August 31, 2010 § Leave a comment
One of the 75 rediscovered films from the New Zealand Film Archive, “Upstream,” makes its first appearance in 80 years tomorrow night at the Academy. (For more on these films, see my post https://underthehollywoodsign.wordpress.com/2010/06/07/a-treasure-trove-of-silent-film-resurfaces-in-new-zealand/)
A love triangle from 1927, the film shows the influence of F. W. Murnau, the great German director (“Sunrise”) who at the time was also directing at Fox. There will be live musical accompaniment as well as the trailer of Ford’s 1929 “Strong Boy,” the only surviving footage from that film.
Tickets are only $5 and still available at www.oscars.org
August 27, 2010 § Leave a comment
The artist and director Daniel Auber sent me this link to a clip from Eastman Kodak’s early color tests. It is revelatory: suddenly, actresses known only from black-and-white Silent films appear, as they used to say, in living color. The notables in this clip are Hope Hampton (#2) and Mae Murray (in the red and silver coat).
Beyond the unexpected pleasure of seeing Silent film stars in color, the sequence proves what I’ve long known about Kodak film. Growing up in Japan, I was told Kodak was best at capturing the red-yellow spectrum and less good at the blue-green spectrum–whereas Fuji film was the opposite. Thus, before digital cameras made the issue moot, I would use Kodak film in the United States and Fuji in Japan, a very blue-green country, with excellent results.
The clip proves this theory: the reds are brilliant and varied while the greens are muddy and rendered in two shades: forest and sage. There are no blues, though I’m sure some of the green clothing was actually blue. The Kodak film simply couldn’t make the distinction.
It would have been interesting if Kodak had overcome this problem but, despite improvements in subsequent years, it never did. There may have been a conscious decision to emphasize the red-yellow spectrum, given those colors’ prevalence in our geography. But it’s also possible that the scientists at Kodak didn’t perceive any spectral defect in the film. After all, deuteranomaly—color blindness affecting the perception of green–affects 6% of males, which they undoubtably were.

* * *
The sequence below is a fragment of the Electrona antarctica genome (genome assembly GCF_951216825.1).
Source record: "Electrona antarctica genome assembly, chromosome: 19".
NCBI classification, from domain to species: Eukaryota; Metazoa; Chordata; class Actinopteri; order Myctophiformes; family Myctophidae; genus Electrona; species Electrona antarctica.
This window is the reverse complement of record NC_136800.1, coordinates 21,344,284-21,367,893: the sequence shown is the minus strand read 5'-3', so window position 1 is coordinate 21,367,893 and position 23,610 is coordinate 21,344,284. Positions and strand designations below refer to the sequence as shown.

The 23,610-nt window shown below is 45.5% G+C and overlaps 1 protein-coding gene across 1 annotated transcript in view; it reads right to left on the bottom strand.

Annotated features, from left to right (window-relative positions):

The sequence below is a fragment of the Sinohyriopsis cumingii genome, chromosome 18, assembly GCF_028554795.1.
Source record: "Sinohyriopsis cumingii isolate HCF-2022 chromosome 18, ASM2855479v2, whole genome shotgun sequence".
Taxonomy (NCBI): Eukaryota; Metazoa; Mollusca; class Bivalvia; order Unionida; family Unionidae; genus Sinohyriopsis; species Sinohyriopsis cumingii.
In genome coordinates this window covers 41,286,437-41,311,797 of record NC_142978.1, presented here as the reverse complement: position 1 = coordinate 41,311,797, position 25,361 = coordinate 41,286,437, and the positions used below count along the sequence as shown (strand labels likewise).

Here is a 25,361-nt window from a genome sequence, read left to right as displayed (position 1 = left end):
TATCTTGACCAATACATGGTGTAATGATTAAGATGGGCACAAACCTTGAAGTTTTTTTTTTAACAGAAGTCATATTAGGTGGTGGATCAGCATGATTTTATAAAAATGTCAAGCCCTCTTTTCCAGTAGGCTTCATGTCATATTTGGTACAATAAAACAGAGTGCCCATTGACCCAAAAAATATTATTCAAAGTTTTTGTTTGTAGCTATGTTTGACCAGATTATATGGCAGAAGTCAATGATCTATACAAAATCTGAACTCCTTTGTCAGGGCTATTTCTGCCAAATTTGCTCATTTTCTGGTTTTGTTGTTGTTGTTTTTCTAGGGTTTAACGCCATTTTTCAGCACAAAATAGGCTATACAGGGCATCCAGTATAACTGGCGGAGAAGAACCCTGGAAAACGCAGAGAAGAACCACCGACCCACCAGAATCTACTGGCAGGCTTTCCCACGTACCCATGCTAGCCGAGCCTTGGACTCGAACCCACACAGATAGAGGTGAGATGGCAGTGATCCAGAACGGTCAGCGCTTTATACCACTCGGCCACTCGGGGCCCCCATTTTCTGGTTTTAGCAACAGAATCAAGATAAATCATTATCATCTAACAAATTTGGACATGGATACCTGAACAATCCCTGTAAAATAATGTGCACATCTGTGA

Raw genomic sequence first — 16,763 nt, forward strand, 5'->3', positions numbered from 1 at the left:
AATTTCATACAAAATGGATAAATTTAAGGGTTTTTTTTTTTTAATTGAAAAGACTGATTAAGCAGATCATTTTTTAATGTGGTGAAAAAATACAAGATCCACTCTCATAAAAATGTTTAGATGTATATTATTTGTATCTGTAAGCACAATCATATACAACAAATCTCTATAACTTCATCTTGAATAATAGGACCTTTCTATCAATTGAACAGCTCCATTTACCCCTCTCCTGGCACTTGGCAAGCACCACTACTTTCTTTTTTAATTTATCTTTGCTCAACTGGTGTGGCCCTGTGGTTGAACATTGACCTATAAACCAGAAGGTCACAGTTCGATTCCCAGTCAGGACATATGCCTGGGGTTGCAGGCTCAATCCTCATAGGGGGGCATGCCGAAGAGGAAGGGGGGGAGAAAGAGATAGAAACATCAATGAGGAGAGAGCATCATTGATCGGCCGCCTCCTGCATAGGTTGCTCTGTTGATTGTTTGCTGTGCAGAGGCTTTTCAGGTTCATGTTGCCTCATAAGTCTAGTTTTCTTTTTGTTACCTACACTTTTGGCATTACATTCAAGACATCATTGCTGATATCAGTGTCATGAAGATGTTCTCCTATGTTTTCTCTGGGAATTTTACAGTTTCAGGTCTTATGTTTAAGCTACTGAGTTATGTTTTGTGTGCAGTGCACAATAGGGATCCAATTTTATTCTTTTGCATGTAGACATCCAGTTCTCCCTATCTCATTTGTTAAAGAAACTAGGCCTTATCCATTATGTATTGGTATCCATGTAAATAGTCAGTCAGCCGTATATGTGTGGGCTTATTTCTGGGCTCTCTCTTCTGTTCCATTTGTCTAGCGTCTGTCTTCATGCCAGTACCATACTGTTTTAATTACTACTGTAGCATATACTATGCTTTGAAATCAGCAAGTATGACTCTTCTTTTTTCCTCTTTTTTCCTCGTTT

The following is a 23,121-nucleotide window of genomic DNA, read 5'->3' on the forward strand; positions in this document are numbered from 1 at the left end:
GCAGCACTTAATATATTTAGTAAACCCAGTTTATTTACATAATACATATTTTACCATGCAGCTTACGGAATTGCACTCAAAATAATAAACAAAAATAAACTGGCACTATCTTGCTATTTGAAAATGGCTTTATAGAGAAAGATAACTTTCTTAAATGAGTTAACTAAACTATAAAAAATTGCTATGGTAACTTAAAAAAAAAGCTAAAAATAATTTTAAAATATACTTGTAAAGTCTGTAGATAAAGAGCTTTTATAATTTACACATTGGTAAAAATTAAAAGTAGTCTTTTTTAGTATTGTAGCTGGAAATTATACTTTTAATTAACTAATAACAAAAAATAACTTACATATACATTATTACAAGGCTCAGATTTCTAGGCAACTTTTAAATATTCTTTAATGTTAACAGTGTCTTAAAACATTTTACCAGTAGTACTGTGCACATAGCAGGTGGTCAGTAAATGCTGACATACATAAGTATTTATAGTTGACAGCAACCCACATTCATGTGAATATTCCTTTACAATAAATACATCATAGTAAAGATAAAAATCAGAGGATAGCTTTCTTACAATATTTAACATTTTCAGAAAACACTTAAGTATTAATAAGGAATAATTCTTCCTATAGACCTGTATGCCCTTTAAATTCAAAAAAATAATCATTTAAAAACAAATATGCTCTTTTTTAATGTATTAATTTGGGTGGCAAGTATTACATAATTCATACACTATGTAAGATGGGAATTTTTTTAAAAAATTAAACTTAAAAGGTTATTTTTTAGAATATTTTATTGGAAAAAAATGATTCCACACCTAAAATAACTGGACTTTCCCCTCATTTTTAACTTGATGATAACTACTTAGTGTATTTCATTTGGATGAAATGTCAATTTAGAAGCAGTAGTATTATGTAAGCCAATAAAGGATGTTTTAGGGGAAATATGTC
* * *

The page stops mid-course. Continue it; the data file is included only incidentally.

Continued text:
August 25, 2010 § Leave a comment
August 23, 2010 § Leave a comment
Normally I write about film and Hollywood history. Today I am writing about poetry, which was my introduction to literature and the first kind of writing I attempted. While I no longer consider myself a poet, I’m fortunate to know Carol Moldaw, who has achieved greatness in the field.
Carol and I have been friends since 1981. Though we and our boyfriends studied at Harvard, we hadn’t crossed paths there; instead, the four of us met as neighbors in Berkeley. Carol would later perfectly capture our hillside apartments in “64 Panoramic Way,” in the process making me one of the lucky few whose grad school digs have been immortalized in verse:
At the first switchback,
pine needles tufted with dog fur
pad up the wide cracked steps
leading to a cottage and two
ramshackle shingle houses.
From the lintel of an illegal
basement apartment, magenta
fuchsia, silent bells,
bob and sag over a pot’s rim.
Since then, Carol has published five collections of poetry and a novel. Her work has appeared in AGNI, Antioch Review, Boston Review, Chicago Review, Conjunctions, Denver Quarterly, FIELD, The New Republic, The New Yorker, The Paris Review, Parnassus, Threepenny Review, and Triquarterly. It has also been anthologized in many venues, including Western Wind: An Introduction to Poetry, and Under 35: A New Generation of American Poets. She has been the recipient of a Lannan Foundation Marfa Writer’s Residency, an NEA Creative Writing Fellowship, and a Pushcart Prize.
On Friday, September 10th at 7:30pm, Carol will read from her new collection, “So Late, So Soon: New and Selected Poems” (Etruscan Press) at Skylight Books in Los Feliz. I’ll be there; I hope you will, too.
August 20, 2010 § 1 Comment
From Jean Hawkins come pictures of these wonderful bronze bookends of Peter the Hermit with his greyhound. Found in a thrift store, the bookends were produced by Novel-Arts of Hollywood and copyrighted 1927. Inscribed “Peter the Picturesque, Beloved Hermit of Hollywood,” they are touching proof of Peter’s fame in Hollywood during the 1920’s and 30’s.
August 18, 2010 § Leave a comment
Setusuko Hara is an actress with no equivalent in western film. For 20 years after WWII, she defined contemporary femininity for Japanese audiences, first playing young, unmarried women, then wives, then mothers. In all her roles, she was a vital, central character, never an adjunct to a male star. (If only the same were true for female characters in American films!) So totemic is Hara’s place in Japanese cinema that she earned the moniker “The Eternal Virgin.” By refusing to grow old onscreen–she made her last movie at 46–and never marrying in real life, she further set herself apart, not only from other actors but societal norms.
Although Hara made 73 films in her 30-year career, she is best known for the twelve she made with three major post-war auteurs: Akira Kurosawa, Mikio Naruse and Yasujiro Ozu. A more detailed essay on her life and work can be found in my Pages.
August 16, 2010 § Leave a comment